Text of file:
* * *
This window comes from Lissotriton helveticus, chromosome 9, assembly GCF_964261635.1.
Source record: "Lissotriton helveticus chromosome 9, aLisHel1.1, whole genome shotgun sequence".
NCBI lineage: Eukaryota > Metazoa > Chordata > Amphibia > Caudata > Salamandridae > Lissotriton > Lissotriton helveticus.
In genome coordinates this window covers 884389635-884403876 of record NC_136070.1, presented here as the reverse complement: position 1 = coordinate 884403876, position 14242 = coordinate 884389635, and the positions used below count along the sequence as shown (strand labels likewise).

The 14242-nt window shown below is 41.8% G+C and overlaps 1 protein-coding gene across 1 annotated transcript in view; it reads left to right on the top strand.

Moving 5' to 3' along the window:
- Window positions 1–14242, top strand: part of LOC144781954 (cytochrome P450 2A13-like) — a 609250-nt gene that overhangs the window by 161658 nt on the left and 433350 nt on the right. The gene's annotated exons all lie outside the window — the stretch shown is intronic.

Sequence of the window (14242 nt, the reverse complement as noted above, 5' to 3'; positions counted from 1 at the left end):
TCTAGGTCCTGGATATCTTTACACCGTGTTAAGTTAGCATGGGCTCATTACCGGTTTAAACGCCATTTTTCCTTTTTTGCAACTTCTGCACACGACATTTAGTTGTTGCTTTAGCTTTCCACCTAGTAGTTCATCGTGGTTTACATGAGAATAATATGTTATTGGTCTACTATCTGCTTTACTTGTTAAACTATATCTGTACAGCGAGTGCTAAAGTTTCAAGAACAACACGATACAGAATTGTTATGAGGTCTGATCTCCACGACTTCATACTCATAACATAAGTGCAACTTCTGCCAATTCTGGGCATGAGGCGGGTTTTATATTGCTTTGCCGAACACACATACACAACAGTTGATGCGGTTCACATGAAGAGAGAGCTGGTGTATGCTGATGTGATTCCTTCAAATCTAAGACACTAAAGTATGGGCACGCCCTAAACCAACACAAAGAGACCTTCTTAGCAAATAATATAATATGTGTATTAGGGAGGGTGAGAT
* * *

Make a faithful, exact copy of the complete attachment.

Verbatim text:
This window comes from Lissotriton helveticus, chromosome 9, assembly GCF_964261635.1.
Source record: "Lissotriton helveticus chromosome 9, aLisHel1.1, whole genome shotgun sequence".
NCBI lineage: Eukaryota > Metazoa > Chordata > Amphibia > Caudata > Salamandridae > Lissotriton > Lissotriton helveticus.
In genome coordinates this window covers 884389635-884403876 of record NC_136070.1, presented here as the reverse complement: position 1 = coordinate 884403876, position 14242 = coordinate 884389635, and the positions used below count along the sequence as shown (strand labels likewise).

The 14242-nt window shown below is 41.8% G+C and overlaps 1 protein-coding gene across 1 annotated transcript in view; it reads left to right on the top strand.

Moving 5' to 3' along the window:
- Window positions 1–14242, top strand: part of LOC144781954 (cytochrome P450 2A13-like) — a 609250-nt gene that overhangs the window by 161658 nt on the left and 433350 nt on the right. The gene's annotated exons all lie outside the window — the stretch shown is intronic.

Sequence of the window (14242 nt, the reverse complement as noted above, 5' to 3'; positions counted from 1 at the left end):
TCTAGGTCCTGGATATCTTTACACCGTGTTAAGTTAGCATGGGCTCATTACCGGTTTAAACGCCATTTTTCCTTTTTTGCAACTTCTGCACACGACATTTAGTTGTTGCTTTAGCTTTCCACCTAGTAGTTCATCGTGGTTTACATGAGAATAATATGTTATTGGTCTACTATCTGCTTTACTTGTTAAACTATATCTGTACAGCGAGTGCTAAAGTTTCAAGAACAACACGATACAGAATTGTTATGAGGTCTGATCTCCACGACTTCATACTCATAACATAAGTGCAACTTCTGCCAATTCTGGGCATGAGGCGGGTTTTATATTGCTTTGCCGAACACACATACACAACAGTTGATGCGGTTCACATGAAGAGAGAGCTGGTGTATGCTGATGTGATTCCTTCAAATCTAAGACACTAAAGTATGGGCACGCCCTAAACCAACACAAAGAGACCTTCTTAGCAAATAATATAATATGTGTATTAGGGAGGGTGAGAT